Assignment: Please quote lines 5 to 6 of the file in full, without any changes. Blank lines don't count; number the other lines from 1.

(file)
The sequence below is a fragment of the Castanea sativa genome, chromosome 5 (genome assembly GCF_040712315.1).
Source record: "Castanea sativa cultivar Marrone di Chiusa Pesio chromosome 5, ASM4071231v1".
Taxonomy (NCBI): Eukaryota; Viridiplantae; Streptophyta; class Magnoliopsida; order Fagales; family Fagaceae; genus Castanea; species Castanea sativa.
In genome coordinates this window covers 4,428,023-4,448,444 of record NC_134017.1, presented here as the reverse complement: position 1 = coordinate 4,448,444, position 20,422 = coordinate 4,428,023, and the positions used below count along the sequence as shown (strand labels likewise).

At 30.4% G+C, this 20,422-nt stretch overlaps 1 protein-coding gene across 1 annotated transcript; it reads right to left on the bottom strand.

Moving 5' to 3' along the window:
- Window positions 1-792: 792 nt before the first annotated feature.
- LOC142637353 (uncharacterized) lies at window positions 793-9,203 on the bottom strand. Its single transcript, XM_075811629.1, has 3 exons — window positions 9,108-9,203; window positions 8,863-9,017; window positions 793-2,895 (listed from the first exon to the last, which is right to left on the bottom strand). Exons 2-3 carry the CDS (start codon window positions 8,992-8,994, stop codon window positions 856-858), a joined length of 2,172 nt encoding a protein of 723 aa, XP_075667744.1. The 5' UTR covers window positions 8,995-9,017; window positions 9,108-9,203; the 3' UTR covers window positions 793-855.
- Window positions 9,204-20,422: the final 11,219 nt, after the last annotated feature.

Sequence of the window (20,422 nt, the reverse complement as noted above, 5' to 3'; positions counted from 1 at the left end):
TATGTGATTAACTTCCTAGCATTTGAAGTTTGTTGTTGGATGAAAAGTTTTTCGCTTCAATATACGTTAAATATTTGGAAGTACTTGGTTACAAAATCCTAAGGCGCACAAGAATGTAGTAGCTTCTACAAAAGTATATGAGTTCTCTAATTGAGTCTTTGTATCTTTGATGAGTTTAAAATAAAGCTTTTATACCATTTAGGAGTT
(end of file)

At 30.4% G+C, this 20,422-nt stretch overlaps 1 protein-coding gene across 1 annotated transcript; it reads right to left on the bottom strand.

Moving 5' to 3' along the window: